Everyone likes someone with a personality. The same is true of government agencies, and there’s no better place for an agency to establish a strong personality, a “voice,” than on social media.
[pullquote align=”left” cite=”” link=”” color=”” class=”” size=””]But to use it effectively, agencies need to build their reach and engage with their followers, and typical government-speak isn’t going to get the job done.[/pullquote]
These days, most agencies use social media mainly to let their followers know of events and public meetings. As a powerful tool for community engagement, it can be much more than just a calendar – it can be a way to get feedback and ideas, provide customer service and disseminate information in an emergency.
But to use it effectively, agencies need to build their reach and engage with their followers, and typical government-speak isn’t going to get the job done. This is where an agency’s distinct voice comes in.
“But this is government!” you might be thinking. “We can’t have a personality; we have to be professional. We have to maintain the public trust.”
Think about the leaders who win elections. They don’t do it sounding like robots. They have personality; they earn the public’s trust, and they win elections. The point is, you can have a voice, and still be professional, factual and build trust with your community.
Two Bay Area agencies are doing just that, each with its own unique approach, and its own unique voice.
The Lieutenant’s Voice
Meet Lt. Zach Perron of the Palo Alto Police Department. In 2012, he established the department’s social media accounts, and has been in charge of them ever since. If you’d like to get to know him, visit @PaloAltoPolice on Twitter. Why?
“The voice is my personality,” Perron said. “I’m the only person that moderates our page. I have one backup, and he has a similar sense of humor and personality.”
That voice is key to engagement with the community. For any organization, but especially for public safety and customer service, developing a following that actually reads your agency’s posts means you can get key information out in times of crisis, and can be sure of reaching a good number of people.
Put them off with jargon and bureaucratese, and you’ve lost an important tool to communicate with, listen and respond to the public.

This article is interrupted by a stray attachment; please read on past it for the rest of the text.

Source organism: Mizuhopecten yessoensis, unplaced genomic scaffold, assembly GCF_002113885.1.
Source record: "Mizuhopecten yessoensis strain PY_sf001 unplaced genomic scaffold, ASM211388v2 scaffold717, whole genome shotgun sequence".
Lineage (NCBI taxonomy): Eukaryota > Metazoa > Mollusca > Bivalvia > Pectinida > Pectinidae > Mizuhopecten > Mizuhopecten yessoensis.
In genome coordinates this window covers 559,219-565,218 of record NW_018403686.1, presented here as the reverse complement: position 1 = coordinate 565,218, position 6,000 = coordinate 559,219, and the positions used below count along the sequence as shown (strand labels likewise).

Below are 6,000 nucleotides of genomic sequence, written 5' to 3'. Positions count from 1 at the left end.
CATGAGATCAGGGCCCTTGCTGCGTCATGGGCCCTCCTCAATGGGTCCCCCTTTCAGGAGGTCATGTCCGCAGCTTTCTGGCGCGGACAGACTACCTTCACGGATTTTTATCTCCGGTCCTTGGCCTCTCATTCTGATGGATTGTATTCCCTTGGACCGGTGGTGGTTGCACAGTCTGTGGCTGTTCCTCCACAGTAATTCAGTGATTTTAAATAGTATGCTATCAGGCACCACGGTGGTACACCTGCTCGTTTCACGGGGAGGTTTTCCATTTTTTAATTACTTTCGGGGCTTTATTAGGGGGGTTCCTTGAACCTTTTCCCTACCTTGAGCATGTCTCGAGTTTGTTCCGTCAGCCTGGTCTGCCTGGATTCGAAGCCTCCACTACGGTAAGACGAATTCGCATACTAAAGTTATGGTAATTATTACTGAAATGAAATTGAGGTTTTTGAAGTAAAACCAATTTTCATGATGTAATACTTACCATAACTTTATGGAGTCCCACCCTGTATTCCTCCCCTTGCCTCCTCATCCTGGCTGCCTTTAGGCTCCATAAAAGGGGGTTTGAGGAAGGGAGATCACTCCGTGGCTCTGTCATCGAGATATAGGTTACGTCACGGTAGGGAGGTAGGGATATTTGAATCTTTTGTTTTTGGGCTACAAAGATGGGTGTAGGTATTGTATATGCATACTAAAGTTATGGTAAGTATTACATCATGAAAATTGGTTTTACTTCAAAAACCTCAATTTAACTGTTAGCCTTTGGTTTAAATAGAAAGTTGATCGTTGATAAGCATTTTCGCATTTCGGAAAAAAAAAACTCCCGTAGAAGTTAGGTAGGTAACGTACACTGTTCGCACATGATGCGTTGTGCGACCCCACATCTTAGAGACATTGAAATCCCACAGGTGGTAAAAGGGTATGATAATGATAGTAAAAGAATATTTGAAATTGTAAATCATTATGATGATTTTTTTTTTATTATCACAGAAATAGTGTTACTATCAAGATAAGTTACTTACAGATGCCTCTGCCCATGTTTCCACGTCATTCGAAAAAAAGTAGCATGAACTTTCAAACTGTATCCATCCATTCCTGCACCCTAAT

“Early on, I realized nobody wants to hear government-speak,” Perron said. “If we want to engage our public, we have to talk like regular people. They make jokes, use emoticons and engage in banter.”
Even though the posts reflect Lt. Perron’s own voice, that voice can be summed up simply, in one sentence, so that consistency is possible even if more than one person is posting.
[pullquote align=”right” cite=”” link=”” color=”” class=”” size=””]Put them off with jargon and bureaucratese, and you’ve lost an important tool to communicate with, listen and respond to the public.[/pullquote]
“We are always professional, but we are going to be funny and human whenever we can,” he said.
That specific description serves as a guide that allows the department to have a consistent voice no matter who is posting. The public wants to know what they’re going to get when they check a social media account, and dissimilar voices can be jarring and off-putting.
In order to gain – and retain – followers, it pays to invest time and thought into determining the agency’s voice ahead of time, and then into each post’s content and tone.
The Community’s Voice
Meet Shonda Ranson. She’s the Communications Coordinator at the City of Mountain View, and her approach is a little bit different from Lt. Perron’s.
“It’s not really my voice,” she said. In fact, the personality of the city’s social media accounts reflects the community itself.
[pullquote align=”left” cite=”” link=”” color=”” class=”” size=””]Ranson notes that one mistake some agencies make is to launch their social media accounts and just start posting without much research into what people want to see.[/pullquote]
“Our personality is a lot about being responsive, and that goes to being responsive about what people care about,” she said. “Like any good conversation, we echo back to them a little bit. Your personality really comes from the people following you.”
Ranson notes that one mistake some agencies make is to launch their social media accounts and just start posting without much research into what people want to see. That research is done by “listening.” That is, monitoring the accounts and reading and responding to comments from people willing to interact on social media and noting what they have to say.
How much listening? A lot. Ranson said generally the formula is about 80 percent listening to your public, 20 percent posting.
It’s a matter of trust
Getting back to the question municipalities might be asking about how to have a voice when they need to maintain authority and trust – in fact, both Ranson and Perron agree that social media is an important tool to build both those.
“Your two goals,” Ranson said, “should be that you are always truthful, and that you’re always reliable. That gives you a voice of authority.”